The world’s largest proxy advisory firm, Institutional Shareholder Services (ISS), has announced its 2021 voting policy updates, adding a new general recommendation in favor of charter or bylaw provisions that specify Delaware, or the Delaware Court of Chancery, as the exclusive forum for state corporate law matters for Delaware corporations.  ISS has not only acknowledged that Delaware’s robust body of corporate law increases the likelihood of speedy and efficient resolution of cases, but has implemented voting policies showing a preference for Delaware courts. ISS’s stated rationale explains that by including such exclusive forum provisions in their organizational documents, companies can avoid duplicative shareholder lawsuits in more than one forum, which can be costly and produce inconsistent results. An unstated rationale for including these provisions is to stymie forum shopping by opportunistic plaintiffs’ attorneys.

An exception to ISS’s general recommendation in favor of Delaware choice of forum provisions is for situations where there are “serious concerns about corporate governance or board responsiveness to shareholders.” With this qualifier, ISS has carved out a way for it to protect shareholders’ litigation rights when there are concerns about abuse of the provision or about poor governance more generally.

For exclusive forum provisions that specify the state of incorporation of non-Delaware companies, ISS will vote on a “case-by-case” basis, taking into consideration the company’s rationale for the choice, the company’s history with duplicative shareholder lawsuits in different forums, the breadth of the provision, and the company’s governance features. ISS will generally vote against provisions that specify a state other than the state of incorporation for state corporate law matters, or that specify a particular local court within the state.

In addition to updating its policy on forum provisions for state law matters, ISS has endorsed provisions requiring that U.S. federal courts be the sole forum for shareholder claims arising under federal securities law (the Securities Act of 1933, as amended). This change comes in light of the Delaware Supreme Court’s March 2020 decision that deemed such provisions facially valid under Delaware law. ISS recognizes that because such provisions would still allow plaintiffs to file claims in the federal courts of their home states, the “benefits of eliminating duplicative litigation and ensuring that cases are heard by courts that are well-versed in the applicable law carry greater weight.” Following this logic, ISS would vote against provisions restricting the federal forum to a specific district court, as ISS believes these provisions would reintroduce inconvenience to plaintiffs.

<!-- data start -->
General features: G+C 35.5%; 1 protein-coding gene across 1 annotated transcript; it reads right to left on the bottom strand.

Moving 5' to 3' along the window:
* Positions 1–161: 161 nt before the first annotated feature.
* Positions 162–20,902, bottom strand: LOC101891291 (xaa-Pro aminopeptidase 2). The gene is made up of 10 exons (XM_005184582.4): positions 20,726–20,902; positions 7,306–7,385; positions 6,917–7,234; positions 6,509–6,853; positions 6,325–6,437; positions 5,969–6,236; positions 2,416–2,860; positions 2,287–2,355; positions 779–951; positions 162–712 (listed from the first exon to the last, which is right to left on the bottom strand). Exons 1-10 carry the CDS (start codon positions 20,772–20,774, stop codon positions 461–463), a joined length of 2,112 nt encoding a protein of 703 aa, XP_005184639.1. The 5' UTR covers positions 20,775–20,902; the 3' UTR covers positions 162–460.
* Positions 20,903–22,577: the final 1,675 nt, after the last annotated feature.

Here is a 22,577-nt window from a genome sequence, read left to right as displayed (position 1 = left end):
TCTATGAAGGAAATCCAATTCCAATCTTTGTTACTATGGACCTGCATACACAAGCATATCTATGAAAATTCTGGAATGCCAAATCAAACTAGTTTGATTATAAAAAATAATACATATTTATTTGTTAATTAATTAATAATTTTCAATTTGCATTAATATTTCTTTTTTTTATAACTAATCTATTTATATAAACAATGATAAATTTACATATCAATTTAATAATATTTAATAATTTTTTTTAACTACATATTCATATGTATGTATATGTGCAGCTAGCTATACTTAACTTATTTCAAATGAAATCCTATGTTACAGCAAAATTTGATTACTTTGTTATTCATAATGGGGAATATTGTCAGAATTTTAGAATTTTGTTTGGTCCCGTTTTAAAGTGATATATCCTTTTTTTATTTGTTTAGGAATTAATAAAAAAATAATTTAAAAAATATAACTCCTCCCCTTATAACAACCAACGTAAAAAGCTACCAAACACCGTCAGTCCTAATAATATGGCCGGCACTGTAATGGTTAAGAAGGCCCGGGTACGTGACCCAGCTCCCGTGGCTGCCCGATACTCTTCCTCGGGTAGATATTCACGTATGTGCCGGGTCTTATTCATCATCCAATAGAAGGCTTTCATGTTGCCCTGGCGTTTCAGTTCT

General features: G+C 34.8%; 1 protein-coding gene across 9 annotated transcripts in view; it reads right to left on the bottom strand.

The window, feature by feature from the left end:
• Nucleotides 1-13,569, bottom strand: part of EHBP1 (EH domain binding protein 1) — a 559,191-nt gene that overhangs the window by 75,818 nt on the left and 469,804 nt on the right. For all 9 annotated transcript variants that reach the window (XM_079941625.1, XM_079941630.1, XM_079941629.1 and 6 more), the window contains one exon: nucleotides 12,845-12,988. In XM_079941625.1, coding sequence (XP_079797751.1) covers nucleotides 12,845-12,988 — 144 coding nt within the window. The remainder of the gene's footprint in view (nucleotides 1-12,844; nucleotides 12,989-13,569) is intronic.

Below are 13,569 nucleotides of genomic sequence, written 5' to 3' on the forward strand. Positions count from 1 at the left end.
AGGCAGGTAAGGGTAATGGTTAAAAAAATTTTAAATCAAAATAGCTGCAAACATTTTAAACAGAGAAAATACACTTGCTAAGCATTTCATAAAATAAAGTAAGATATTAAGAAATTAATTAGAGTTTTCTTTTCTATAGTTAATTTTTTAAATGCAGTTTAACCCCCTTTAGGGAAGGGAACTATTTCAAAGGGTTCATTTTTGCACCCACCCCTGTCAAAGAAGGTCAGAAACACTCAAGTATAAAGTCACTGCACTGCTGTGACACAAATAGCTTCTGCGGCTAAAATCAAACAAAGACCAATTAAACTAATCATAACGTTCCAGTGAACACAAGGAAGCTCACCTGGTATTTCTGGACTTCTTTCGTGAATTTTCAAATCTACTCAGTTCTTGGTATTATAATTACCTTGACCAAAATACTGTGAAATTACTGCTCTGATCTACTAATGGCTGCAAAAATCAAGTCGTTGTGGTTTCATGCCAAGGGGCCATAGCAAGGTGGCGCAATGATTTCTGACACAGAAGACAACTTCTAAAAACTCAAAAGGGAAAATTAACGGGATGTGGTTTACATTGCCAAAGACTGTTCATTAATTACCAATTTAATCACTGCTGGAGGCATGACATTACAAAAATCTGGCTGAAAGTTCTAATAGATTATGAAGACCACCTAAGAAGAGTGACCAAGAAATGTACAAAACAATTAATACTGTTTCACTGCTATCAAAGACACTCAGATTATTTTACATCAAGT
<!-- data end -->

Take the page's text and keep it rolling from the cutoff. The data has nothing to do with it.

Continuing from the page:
Importantly, ISS’s new policies do not support unilateral (without shareholder vote) adoption of provisions that (i) restrict the forum to a particular federal district court, (ii) specify a state other than the state of incorporation as the exclusive forum for state law matters, or (iii) specify a particular court within the state. Each of these sorts of unilateral actions would be considered a one-time failure under ISS’s Unilateral Bylaw/Charter Amendments policy, whereby ISS will “generally vote against or withhold from directors individually, committee members, or the entire board . . . if the board amends the company’s bylaws or charter without shareholder approval in a manner that materially diminishes shareholders’ rights or that could adversely impact shareholders.” This means that if a board is considering specifying a specific state or federal court, or limiting forum to a state outside its company’s state of incorporation, a unilateral action may provoke ISS to recommend against those board members.

The comment period has closed, and ISS will announce its final policy updates later this year.  The final voting policy updates will be generally applied for shareholder meetings taking place on or after February 1, 2021.